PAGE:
Bizarre or not, Trump and his White House team nevertheless seemed eager to pursue the non-existent problem. Last week, Trump World even planned to take the entire strange story to the next level.
President Trump plans to sign an executive order Thursday afternoon related to voter fraud, his press secretary told reporters without providing additional details.
A day earlier, Trump called for a "major investigation into VOTER FRAUD" in back-to-back tweets that said such a probe would cover "those registered to vote in two states, those who are illegal" and "those registered to vote who are dead (and many for a long time)."
After talking about voter fraud all week, President Trump abruptly postponed a scheduled ceremony Thursday in which he was to have signed an executive order calling for a government investigation into illegal voting.
White House aides announced the postponement of the event in late afternoon.... "The president got back a little late, and he got jammed up on some meetings that needed to occur," said White House press secretary Sean Spicer. "We're going to roll all [of the executive-order signings] into Friday and Saturday."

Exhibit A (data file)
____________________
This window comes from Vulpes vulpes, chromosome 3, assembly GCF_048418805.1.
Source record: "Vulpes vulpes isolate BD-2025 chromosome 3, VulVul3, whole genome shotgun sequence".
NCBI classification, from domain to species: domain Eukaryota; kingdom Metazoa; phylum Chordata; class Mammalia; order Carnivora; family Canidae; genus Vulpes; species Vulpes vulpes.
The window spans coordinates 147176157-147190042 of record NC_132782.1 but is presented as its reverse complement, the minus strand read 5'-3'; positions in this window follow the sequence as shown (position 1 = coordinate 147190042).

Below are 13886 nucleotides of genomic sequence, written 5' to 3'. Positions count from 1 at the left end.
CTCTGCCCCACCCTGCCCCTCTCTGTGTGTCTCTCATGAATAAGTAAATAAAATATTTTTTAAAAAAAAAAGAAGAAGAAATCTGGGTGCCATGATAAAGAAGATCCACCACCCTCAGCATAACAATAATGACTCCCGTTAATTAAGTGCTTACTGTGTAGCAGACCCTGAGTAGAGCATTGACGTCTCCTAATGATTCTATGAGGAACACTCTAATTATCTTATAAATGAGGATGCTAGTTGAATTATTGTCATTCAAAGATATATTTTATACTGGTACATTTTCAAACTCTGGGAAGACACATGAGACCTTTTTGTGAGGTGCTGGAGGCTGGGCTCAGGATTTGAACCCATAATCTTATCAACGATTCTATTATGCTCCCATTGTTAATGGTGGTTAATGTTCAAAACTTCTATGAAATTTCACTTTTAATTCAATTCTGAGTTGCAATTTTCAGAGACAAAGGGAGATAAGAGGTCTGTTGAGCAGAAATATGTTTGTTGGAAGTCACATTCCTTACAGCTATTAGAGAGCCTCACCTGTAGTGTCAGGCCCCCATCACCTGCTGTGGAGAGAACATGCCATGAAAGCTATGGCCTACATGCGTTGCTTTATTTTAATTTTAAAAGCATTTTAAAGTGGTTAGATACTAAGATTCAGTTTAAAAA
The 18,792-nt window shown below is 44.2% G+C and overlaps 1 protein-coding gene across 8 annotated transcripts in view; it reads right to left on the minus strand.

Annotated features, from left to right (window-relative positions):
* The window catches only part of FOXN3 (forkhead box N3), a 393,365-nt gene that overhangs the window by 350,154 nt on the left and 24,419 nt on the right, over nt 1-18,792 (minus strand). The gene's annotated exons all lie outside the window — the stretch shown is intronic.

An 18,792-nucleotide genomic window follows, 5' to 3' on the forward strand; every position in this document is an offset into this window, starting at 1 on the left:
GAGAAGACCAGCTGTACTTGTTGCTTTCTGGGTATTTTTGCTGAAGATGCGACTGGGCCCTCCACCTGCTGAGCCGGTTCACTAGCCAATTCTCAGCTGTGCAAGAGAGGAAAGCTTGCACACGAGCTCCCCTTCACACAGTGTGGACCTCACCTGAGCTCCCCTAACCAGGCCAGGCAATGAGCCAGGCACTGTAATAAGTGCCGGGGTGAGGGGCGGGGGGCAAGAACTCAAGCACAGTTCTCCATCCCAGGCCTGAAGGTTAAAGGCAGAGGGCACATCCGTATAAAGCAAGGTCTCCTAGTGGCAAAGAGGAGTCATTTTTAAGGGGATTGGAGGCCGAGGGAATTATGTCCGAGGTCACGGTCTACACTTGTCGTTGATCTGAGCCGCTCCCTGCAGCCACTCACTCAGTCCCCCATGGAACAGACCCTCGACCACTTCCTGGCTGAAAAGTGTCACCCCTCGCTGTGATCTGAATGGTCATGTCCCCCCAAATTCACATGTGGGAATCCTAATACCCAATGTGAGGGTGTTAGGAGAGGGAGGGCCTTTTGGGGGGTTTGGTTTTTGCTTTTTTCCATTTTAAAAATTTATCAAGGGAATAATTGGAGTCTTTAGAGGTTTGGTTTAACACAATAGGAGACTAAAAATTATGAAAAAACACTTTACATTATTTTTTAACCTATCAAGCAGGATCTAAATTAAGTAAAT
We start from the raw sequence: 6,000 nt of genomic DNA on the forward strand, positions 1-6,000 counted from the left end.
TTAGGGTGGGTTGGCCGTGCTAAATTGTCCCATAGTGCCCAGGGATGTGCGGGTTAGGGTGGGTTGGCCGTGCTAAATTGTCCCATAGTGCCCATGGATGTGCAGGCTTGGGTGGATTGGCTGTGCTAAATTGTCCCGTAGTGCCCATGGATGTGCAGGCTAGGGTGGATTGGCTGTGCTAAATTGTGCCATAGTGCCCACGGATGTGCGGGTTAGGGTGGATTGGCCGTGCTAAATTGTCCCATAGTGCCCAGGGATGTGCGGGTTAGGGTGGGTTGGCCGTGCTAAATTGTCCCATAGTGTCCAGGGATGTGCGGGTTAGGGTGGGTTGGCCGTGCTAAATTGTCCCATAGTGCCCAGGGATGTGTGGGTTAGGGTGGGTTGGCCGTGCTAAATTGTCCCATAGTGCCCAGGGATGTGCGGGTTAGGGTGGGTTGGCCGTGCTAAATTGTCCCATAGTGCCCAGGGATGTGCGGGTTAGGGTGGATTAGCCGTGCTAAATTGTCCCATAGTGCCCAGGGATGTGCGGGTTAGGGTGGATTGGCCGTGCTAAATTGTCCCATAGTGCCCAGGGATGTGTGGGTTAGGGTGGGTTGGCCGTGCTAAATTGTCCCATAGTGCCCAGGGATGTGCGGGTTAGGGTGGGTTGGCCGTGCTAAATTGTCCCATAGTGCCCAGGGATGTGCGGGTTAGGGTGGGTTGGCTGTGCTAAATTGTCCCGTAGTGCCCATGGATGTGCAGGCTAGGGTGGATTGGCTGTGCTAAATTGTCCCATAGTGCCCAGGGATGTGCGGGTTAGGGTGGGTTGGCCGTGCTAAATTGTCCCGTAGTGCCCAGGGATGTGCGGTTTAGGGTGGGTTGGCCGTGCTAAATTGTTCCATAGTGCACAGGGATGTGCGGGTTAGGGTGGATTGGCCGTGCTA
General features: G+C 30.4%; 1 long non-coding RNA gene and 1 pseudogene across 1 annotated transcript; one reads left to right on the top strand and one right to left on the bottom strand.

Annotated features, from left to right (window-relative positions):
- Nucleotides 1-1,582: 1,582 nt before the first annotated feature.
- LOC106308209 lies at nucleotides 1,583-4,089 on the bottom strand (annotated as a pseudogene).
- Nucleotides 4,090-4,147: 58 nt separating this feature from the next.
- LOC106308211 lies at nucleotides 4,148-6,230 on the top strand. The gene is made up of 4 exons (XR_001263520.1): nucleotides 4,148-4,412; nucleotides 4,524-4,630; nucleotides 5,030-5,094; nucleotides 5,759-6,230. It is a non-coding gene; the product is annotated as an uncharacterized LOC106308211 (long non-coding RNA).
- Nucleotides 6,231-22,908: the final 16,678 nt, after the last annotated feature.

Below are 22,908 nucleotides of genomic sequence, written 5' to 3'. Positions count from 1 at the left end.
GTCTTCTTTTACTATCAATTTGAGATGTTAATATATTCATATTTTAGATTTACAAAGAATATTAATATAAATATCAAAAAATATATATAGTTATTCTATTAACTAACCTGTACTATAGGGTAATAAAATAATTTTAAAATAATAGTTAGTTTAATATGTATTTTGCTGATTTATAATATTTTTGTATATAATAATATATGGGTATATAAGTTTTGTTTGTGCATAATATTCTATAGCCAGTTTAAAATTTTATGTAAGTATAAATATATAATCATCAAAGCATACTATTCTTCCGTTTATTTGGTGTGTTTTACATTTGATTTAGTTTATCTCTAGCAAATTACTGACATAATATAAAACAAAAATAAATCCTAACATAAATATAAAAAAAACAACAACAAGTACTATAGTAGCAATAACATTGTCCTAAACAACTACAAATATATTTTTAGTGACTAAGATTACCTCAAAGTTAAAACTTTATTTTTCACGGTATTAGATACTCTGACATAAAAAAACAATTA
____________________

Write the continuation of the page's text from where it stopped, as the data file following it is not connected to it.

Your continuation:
So, did Trump World lose interest? Did the president and his team get distracted by equally outlandish priorities? Did it suddenly dawn on them that spending Americans' money to investigate imaginary problems is tough to defend?
For her part, Kellyanne Conway appeared on NBC's "Today" show last week and asked, in reference to a voter-fraud investigation, "Why not?"
It's a curious perspective. There's no evidence of a problem, so why not launch an investigation to see if officials can find some evidence and make the president feel better about losing the popular vote?
On a related note, why don't we give Bigfoot a government contract to search for the Loch Ness Monster? There's no evidence that such creatures exist, but without a federal investigation, how can we know for sure?